Cotswold Wildlife Park has welcomed a pair of tiny porcupette twins.
All expectations were exceeded when two-year-old Hannah arrived from the Czech Republic last September and was paired with the Park’s breeding male – a Cape Porcupine called Prickle.
Keeper Estelle Morgan said: “As soon as Hannah was introduced into the enclosure, they immediately began grooming each other and establishing their monogamous pair-bond. They were sleeping side by side from day one and were seen mating not long after.”
Keepers discovered two new arrivals during their early morning checks.
Estelle said: “Hannah gave birth overnight and I found the babies running and squeaking at each other in the morning. On the first checks, both adults were asleep with the porcupettes tucked underneath them so they weren’t discovered until I went into the enclosure to clean and feed them. I suspected Hannah might be pregnant as we had observed them mating frequently but we didn’t expect them to be born quite so soon! We have sexed the twins and they’re both boys.”
It is only the second time in the Park’s forty-nine-year history this species has successfully bred. The babies, also known as porcupettes, are on show in the enclosure they share with a group of inquisitive Dwarf Mongooses.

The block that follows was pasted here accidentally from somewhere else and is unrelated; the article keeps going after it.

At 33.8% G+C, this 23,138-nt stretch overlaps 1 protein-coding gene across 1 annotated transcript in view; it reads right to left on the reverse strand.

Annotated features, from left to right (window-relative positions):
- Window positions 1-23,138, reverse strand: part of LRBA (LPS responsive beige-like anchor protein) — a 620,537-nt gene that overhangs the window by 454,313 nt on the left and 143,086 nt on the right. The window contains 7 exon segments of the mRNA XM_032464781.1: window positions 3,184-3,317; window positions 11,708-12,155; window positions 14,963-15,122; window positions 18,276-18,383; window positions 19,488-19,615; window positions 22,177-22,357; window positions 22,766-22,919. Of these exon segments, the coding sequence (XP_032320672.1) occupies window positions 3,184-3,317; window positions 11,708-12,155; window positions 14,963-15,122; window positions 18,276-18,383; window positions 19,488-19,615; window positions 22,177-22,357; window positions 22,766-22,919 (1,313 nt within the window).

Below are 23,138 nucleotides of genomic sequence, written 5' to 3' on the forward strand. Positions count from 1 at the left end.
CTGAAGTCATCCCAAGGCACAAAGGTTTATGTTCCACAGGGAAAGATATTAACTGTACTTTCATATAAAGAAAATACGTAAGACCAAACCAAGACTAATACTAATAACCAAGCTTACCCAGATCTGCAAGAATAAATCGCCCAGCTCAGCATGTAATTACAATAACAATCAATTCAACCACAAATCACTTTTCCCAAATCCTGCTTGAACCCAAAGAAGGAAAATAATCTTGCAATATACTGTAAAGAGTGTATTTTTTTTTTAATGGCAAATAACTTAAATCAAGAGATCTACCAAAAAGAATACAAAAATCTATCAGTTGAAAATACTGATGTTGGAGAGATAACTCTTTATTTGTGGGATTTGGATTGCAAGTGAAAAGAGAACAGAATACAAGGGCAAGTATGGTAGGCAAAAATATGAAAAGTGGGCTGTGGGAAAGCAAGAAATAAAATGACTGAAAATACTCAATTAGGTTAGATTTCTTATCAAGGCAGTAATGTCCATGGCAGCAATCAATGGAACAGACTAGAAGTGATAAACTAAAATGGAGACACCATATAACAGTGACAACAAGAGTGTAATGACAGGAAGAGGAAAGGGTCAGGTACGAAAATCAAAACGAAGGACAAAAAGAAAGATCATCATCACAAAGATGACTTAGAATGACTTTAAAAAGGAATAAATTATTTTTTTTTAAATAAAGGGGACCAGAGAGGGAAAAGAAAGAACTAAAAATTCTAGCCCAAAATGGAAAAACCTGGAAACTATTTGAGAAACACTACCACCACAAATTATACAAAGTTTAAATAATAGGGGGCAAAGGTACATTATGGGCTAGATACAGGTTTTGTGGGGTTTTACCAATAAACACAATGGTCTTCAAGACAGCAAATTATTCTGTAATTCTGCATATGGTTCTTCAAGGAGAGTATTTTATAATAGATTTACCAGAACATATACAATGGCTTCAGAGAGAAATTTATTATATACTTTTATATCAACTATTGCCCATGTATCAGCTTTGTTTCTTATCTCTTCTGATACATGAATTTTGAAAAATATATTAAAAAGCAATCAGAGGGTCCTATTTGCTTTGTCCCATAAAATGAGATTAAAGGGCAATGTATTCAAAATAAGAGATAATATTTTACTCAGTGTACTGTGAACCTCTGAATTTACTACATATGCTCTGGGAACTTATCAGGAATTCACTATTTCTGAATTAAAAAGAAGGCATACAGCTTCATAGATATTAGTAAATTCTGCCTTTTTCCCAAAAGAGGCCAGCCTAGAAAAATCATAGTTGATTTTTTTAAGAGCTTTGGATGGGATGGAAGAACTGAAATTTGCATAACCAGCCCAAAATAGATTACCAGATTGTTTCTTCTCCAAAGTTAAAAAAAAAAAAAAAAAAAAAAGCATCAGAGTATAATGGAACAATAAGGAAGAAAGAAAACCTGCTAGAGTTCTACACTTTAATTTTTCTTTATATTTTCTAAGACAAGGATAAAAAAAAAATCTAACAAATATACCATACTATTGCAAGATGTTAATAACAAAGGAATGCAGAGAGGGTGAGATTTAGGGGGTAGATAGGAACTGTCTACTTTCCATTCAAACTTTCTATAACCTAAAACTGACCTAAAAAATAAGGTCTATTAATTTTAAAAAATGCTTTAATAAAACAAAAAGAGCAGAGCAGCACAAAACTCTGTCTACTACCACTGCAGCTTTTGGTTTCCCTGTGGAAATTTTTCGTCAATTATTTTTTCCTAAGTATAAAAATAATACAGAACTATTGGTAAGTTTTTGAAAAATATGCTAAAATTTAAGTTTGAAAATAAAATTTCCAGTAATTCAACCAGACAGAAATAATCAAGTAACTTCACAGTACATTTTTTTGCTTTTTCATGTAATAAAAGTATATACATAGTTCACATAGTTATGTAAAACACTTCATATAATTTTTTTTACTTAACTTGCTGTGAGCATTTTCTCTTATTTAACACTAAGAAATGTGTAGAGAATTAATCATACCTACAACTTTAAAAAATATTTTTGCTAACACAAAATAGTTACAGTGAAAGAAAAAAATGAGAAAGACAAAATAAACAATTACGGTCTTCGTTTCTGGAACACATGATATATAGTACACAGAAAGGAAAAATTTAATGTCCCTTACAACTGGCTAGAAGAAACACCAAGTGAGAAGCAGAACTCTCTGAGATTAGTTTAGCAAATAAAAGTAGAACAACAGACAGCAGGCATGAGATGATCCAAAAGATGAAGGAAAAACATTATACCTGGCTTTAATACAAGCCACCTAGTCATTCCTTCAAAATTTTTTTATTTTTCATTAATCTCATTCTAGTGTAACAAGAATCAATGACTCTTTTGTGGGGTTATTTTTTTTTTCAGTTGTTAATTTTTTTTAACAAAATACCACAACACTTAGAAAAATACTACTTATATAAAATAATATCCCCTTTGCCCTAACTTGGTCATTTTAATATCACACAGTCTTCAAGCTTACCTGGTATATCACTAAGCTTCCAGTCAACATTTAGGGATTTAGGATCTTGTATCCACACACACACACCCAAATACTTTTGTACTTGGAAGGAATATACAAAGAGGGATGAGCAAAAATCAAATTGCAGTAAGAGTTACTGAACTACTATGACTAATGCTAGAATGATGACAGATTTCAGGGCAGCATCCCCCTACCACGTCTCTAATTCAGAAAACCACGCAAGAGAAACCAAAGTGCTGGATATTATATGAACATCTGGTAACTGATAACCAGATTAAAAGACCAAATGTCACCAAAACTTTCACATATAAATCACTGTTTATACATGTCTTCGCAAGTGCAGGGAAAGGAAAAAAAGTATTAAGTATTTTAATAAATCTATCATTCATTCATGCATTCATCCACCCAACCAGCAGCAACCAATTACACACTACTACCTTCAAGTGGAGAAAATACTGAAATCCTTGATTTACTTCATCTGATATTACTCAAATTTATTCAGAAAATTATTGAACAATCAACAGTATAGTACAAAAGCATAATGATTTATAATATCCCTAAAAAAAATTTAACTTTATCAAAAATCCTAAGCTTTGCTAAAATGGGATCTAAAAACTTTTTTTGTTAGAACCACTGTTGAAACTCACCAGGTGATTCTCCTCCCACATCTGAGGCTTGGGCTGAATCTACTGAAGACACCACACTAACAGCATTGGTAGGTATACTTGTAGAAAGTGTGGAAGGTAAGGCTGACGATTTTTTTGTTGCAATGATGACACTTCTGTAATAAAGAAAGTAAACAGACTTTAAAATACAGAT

The babies are perfect miniature versions of the adults, even born with a full set of quills. After a gestation period of approximately one hundred and twelve days (the longest gestation period of any rodent), the female gives birth to offspring covered in soft, moist and flexible quills, enclosed in a thin placental sac. Immediately after birth, the quills quickly harden in the air and become prickly. They are born relatively well developed with eyes open and teeth present.
Curator of Cotswold Wildlife Park, Jamie Craig, said: “Baby Porcupines are incredibly popular with our visitors – essentially miniature replicas of their parents. We are always delighted with these additions to the animal collection and it is great to watch them exploring their exhibit with the same feisty attitude as the adults.”